A national political convention in the U. S. is a vast vegetative process by which man in the mass distills out of himself that which he calls Leadership, the quality of the result depending upon many preceding months of social and economic weather, upon the current fertility or poverty of the soil that is the mass mind.
Banked tightly in their rows and boxes in the teeming hothouse of Chicago Stadium last week, flooded with artificial light, seething and waving in a slow chaos of mob emotions, the Democracy presented a spectacle not unlike the steaming jungle of man's origin. Predominant were the lowest of political vegetables—the common or garden delegates with no thought or power but to vote as instructed by the folks at home or the bosses in the hothouse. Planted among them were some of society's finest flowers—Byrds from Virginia, Maryland's Ritchie, New York's Davis. Like Irish potatoes and more noxious growths were the city delegations—Tammany's full-blown ward heelers, micks from Brooklyn and Boston, hybrids from Chicago under the leadership of Mayor Anton J. Cermak, lusty bumpkins from Texas, Oklahoma and Louisiana, and drooping gone-to-seed specimens from the country roadsides of all the States. Beside each delegation, like sticks showing what had been planted there, stood the state guidons. On the platform above the massed delegates, in a little orchard of flags and microphones, was the fruit of previous years of party vegetation, the National Committee. In a separate enclosure, the Press hovered over the scene, its individuals buzzing busily to carry news pollen or angrily to sting the Democracy with satire and ridicule.
Groaning Stalk. A tall, tough stalk growing in this Democratic garden was James Aloysius Farley, Convention manager for Franklin Delano Roosevelt of New York. Yet even he looked wilted and broken when he clumped into his Congress Hotel suite last Friday morning after an all-night session at the Stadium. In those dragging hours a sullen minority had blocked, if not beaten, his candidate's nomination. Manager Farley dropped into a chair and groaned.
For four years Jim Farley had been building the Governor of New York up for the Presidency. Since February he had traveled indefatigably back & forth across the country corralling convention delegates. He had put his candidate into primaries where he could win without wounds, steered him clear of contests with Favorite Sons. He had arrived in Chicago with a clear majority of delegates. He had captured all the convention machinery. He had confidently predicted victory for Governor Roosevelt on the first ballot. Yet since dawn that morning three ballots had come & gone at the Stadium and the Roosevelt nomination was unharvested. Jim Farley's plans had been stalled by the stubborn enmity of Alfred Emanuel Smith and a half-dozen Favorite Sons.
When not playing Presidential politics, Mr. Farley is chairman of the New York State Boxing Commission. In him is something of the blatant tenacity of the prize ring. Yet as he sat alone at the Congress Hotel he was defeated by forces beyond his control. The Smith faction, captained by Jersey City's hardboiled Frank Hague and backed by Tammany Hall, was relentlessly bitter in its opposition. Mayor Hague had attacked Governor Roosevelt as the "weakest man" to nominate. The California and Texas forces of Speaker Garner, led by lean, leathery William Gibbs McAdoo, had lined up with the Brown Derby on every convention vote so far. The minor candidates had stood their ground for a break that never came. The loss of one Roosevelt State on the next roll-call would mean disaster.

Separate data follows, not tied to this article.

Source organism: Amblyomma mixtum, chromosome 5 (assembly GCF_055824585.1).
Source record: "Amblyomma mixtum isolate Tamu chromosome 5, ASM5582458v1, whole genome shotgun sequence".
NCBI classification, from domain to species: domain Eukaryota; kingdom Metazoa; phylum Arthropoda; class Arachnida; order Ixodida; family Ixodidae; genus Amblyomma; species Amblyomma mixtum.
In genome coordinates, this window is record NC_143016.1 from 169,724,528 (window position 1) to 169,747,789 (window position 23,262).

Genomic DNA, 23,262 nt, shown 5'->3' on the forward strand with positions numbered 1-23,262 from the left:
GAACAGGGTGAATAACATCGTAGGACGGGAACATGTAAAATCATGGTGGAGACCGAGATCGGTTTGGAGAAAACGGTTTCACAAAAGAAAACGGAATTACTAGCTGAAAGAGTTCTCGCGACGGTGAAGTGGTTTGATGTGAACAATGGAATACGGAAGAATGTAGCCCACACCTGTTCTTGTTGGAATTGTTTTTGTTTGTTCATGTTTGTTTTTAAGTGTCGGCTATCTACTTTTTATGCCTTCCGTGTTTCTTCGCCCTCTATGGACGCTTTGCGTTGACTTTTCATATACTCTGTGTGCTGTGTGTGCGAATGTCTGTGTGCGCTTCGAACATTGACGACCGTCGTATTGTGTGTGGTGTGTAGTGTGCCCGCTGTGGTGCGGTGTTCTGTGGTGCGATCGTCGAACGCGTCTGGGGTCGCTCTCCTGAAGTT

Deal, During that dismal afternoon Louis McHenry Howe, the New York Governor's personal secretary and political eyes-&-ears, was waiting in Room 1502, centre of the Roosevelt spider web, when a little group of McAdoo friends marched in.* They had worked for the onetime Treasury Secretary in 1924 and were now ready to help out the onetime Assistant Secretary of the Navy. Speaker Garner, they reported, was ready to drop his candidacy for first place on the ticket, provided he was given second place. Under the influence of Publisher William Randolph Hearst, flattered with the notion of making a President, Mr. McAdoo was ready to swing Texas and California to Roosevelt and thus bury the hatchet—in Al Smith's back. At this news Mr. Howe's wrinkled face wrinkled even more. Reaching for the telephone, he called Governor Roosevelt in Albany to confirm the deal. The Governor would be delighted to have Speaker Garner on the ticket with him. Convinced of Governor Roosevelt's good faith, the McAdoo visitors withdrew to execute the details of State caucuses. Mr. Howe informed Jim Farley, two flights up, of their candidate's prospective victory. Mr. Farley, who chews gum when happy, chewed gum happily. All that remained now was to notify Missouri, Illinois and Ohio to drop their favorite sons and get on the bandwagon.
The deal that effected the Roosevelt-Garner nomination came as the climax to a four-day convention struggle. At the outset after the keynote speech (TIME, July 4) Manager Farley established his clear Roosevelt majority of 100 votes or more by winning delegation contests from Louisiana and Minnesota and electing Senator Thomas James Walsh permanent chairman over Jouett Shouse. But those same ballots nailed down the anti-Roosevelt States—California, Connecticut, Illinois, Indiana, Maryland, Massachusetts, New Jersey, New York, Ohio, Oklahoma, Rhode Island, Texas, Virginia—as a minority strong enough to veto any nomination.